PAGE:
Organic Brands Caught In The Middle Of Prop 37 GMO Fight

18 other states, including California have attempted to pass laws similar to Proposition 37, The Right to Know Genetically Modified Food Act and failed. With 1 million signatures, Prop 37 is the first such measure to reach the statewide ballot. If passed, genetically modified food products would include the words “Partially produced with genetic engineering” on the label. 
With voting day (Nov 6) drawing closer, giant food companies are dumping millions of dollars into an effort to stop Prop 37 before it even begins. Companies such as Monsanto and Coca-Cola, among others have donated approximately $23.5 million dollars to fund stopping Proposition 37, according to the Cornucopia Institute. Monsanto currently holds the title for largest contribution with $4.2 million dollars, followed by PepsiCo (Izze, Naked) with $1.7 million. Next is Coca-Cola (Honest Tea, Odwalla) with $1.1 million. Kellog (Kashi, Morningstar Farms, Gardneburger, Bear Naked) has contributed $632,500 to date with Dean Foods (Horizon Organic, Silk) contributing $253,000. 
(Full list of companies, subsidiaries and donations to stop Prop 37 below) 
Prop 37’s opponents are attempting to stop Prop 37, citing their desire for a federal-level measure on GMO’s as a more practical solution, as well as claiming that the passing of the act will burden farmers and the industry overall with exponentially higher costs and make farmers susceptible to numerous lawsuits, alleging that many growers will improperly label their food.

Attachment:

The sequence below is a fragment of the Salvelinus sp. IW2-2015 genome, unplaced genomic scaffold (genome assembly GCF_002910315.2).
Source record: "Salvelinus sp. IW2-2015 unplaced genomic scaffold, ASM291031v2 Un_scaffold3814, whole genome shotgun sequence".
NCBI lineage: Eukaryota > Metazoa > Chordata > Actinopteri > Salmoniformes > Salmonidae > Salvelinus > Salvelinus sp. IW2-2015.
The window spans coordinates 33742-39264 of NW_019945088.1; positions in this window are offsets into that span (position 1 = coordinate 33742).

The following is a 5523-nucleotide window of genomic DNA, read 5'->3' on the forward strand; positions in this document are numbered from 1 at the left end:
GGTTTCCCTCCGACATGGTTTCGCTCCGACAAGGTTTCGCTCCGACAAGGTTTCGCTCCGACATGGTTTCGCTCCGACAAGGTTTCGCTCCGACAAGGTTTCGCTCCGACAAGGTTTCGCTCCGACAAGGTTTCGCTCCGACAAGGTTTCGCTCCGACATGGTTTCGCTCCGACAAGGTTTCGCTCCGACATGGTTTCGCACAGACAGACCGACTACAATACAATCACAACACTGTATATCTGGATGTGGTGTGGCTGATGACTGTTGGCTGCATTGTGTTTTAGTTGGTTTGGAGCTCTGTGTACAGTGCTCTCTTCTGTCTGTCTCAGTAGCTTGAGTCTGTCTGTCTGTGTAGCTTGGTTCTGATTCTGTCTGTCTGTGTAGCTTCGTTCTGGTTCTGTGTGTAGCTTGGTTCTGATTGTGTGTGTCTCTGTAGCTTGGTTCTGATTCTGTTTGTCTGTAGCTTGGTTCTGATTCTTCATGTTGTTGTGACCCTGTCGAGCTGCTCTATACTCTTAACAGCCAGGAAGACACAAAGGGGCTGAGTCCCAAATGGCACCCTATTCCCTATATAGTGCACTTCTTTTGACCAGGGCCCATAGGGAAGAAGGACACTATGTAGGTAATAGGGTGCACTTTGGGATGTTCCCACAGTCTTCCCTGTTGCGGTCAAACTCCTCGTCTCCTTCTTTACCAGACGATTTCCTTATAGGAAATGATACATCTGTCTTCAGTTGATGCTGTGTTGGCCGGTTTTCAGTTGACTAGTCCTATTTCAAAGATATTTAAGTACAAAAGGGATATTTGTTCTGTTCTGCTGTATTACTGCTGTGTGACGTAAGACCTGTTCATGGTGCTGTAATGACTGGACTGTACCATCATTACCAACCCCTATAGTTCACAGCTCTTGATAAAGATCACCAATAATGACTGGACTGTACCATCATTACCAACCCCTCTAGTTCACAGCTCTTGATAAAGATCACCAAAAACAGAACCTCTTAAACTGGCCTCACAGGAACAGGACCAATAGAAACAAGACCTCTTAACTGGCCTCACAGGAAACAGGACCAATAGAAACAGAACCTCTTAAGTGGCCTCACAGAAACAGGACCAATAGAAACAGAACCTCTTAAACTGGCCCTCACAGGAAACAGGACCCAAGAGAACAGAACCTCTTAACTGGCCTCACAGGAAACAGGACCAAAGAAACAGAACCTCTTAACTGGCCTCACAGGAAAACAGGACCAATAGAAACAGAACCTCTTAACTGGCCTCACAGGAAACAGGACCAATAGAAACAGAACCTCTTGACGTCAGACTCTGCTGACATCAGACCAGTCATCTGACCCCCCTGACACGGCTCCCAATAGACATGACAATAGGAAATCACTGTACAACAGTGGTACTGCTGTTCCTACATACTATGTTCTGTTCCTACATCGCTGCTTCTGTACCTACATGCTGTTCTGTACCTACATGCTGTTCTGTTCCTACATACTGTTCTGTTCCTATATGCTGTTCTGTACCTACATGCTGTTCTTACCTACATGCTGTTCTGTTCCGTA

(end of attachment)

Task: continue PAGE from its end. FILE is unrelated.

Coca-Cola and Monsanto are presumably large enough to survive any perceived backlash from consumers for funding the opposition of something that two-thirds of Californians favor. However, smaller organic companies such as Odwalla and Honest Tea (both owned by Coca-Cola) are finding themselves caught in the middle of the fight and left with a lot of the stress. 
Most of the tension is from consumers, who are discovering that their favorite organic companies are owned by those opposing Prop 37. Cornucopia Institute founder, Mark Kastel told the New York Times, “They feel like they’ve been had.” Kastel went on to say, 

“Consumers aren’t always aware that their favorite organic brands are in fact owned by big multinationals, and now they’re finding out that the premium they’ve paid to buy these organic products is being spent to fight against something they believe in passionately.” 

In an age where voicing opinions online is easier than ever, many consumers have taken to the social media sites like Facebook to post messages of dissatisfaction such as, “I will no longer buy your products since you are spending the $$ on defeating Prop 37…”. 
There are however plenty of organic companies coming together with coalitions such as Yes on 37 to get the word out about voting yes on Nov 6. Organic brands on the “pro” side of the GMO labeling measure include Organic Valley, Clif Bar and Amy’s Kitchen. (See a full list of Yes on 37’s supporters here)

Contributors of $23.5 million to stop Prop 37 (according to Cornucopia Institute)

Monsanto: $4,208,000
PepsiCo: $1,716,300
Coca-Cola: $1,164,000
-Honest Tea
-Simply Orange
Conagra: $1,076,300
-French Meadow
Kellog: $632,500
-Morningstar Farms
-Bear Naked
General Mills: $520,000
-Cascadian Farm
-Muir Glen
Smucker’s: $387,000
-R.W. Knudsen
-Santa Cruz Organic
Dean Foods: $253,000
-Horizon Organic
Biotechnology Information: $375,000 each
-Dow AgroSciences
-BASF Plant Science
-Grocery Manufacturers Association